April Fools Day is just around the corner and we want to debunk some common misconceptions about the cooking of meat and poultry. Some may be labeled as “wives tales,” but some may have come factual basis. .
Experts have debunked several common misconceptions.No more FOOLING AROUND, let’s see how you score
1. Searing meat will seal in the juices. T or F
-as you can clearly see, even after you have “seared,” juice leaks out from your meat as it rests. However, searing does boost meat flavor by causing The Maillard reaction, which is a chemical reaction between an amino acid and a reducing sugar, (… i.e.,caramel made from milk and sugar; the browning of bread into toast; the color of beer, )… creating additional flavor compounds in your meat.
2. Steaks should be turned as little as possible during cooking. T or F
–steakhouse chefs do exactly the opposite. They turning meat often to create a more evenly browned and flavorful crust over the entire surface of the steak. Turning a “grilled” steak only once confines browning to the grill marks exclusively and does not deliver as much flavor as an evenly browned crust.
3. All rare meat is BLOODY T or F
-while it is common to refer to juicy, rare red meat as “bloody,” there is no actual blood in meat. Blood is contained within the animal’s circulatory system, which is separate from the muscles which we eat as meat. The red liquid is a combination of water and protein, particularly iron-containing “myoglobin.” This gives meat its red color while delivering and storing oxygen in muscle tissue.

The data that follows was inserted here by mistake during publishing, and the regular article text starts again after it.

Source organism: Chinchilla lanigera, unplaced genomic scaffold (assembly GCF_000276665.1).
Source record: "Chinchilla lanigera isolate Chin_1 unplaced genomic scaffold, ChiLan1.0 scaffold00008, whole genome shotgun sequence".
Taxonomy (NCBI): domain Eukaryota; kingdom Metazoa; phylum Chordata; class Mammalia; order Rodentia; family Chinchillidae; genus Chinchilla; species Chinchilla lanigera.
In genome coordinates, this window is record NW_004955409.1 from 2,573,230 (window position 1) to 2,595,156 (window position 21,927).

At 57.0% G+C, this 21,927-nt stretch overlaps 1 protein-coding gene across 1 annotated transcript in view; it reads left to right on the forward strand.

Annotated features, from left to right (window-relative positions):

4. Pork or Chicken turn “white” when safely cooked. T or F
-temperature is the only accurate measurement of doneness – color is totally unreliable. USDA guidelines state that as long as pork is cooked to 145 degrees and chicken reaches 165 degrees they are perfectly safe to eat. While both pork and chicken will become paler as they cook, the myoglobin – the red protein in meat – can maintain its red or pink color at the above recommended temperatures. Also, the softer, porous bones of younger animals can leach iron-containing pigments from the bone marrow into the meat causing it to darken.
5. Meat labeled “natural” is free of antibiotics T or F
-the USDA and FDA have only LOOSELY defined “natural” as there being no added colors, artificial flavors, synthetic substances in meat and that meat can only be minimally processed (another undefined term). However, there is no apparent enforcement of the terms usage. However, none of these details pertain to animals PRIOR to slaughter. Meat labeled “natural” may come from animals which have been treated with antibiotics, fed GMO corn, and/or raised in a CAFO (Concentrated Animal Feeding Operation) i.e. “factory farm.” Most consumers would not consider these conditions as “natural.” Even “botulism” is “natural.”
6. Fat is What Makes Meat Taste Juicy T or F
-water which is bound to the protein in meat is the only substance that makes meat taste juicy. Fat, however, can make the meat “taste” juicy by triggering a salivation response. Fat is a concentrated form of calories & humans are evolutionarily primed to seek out energy rich foods. We salivate upon the anticipation of eating fat and the moisture in our mouths makes the meat seem juicier.
We hope you got a PERFECT Score!!
This material adapted from The Science of Good Food by Joachim & Schloss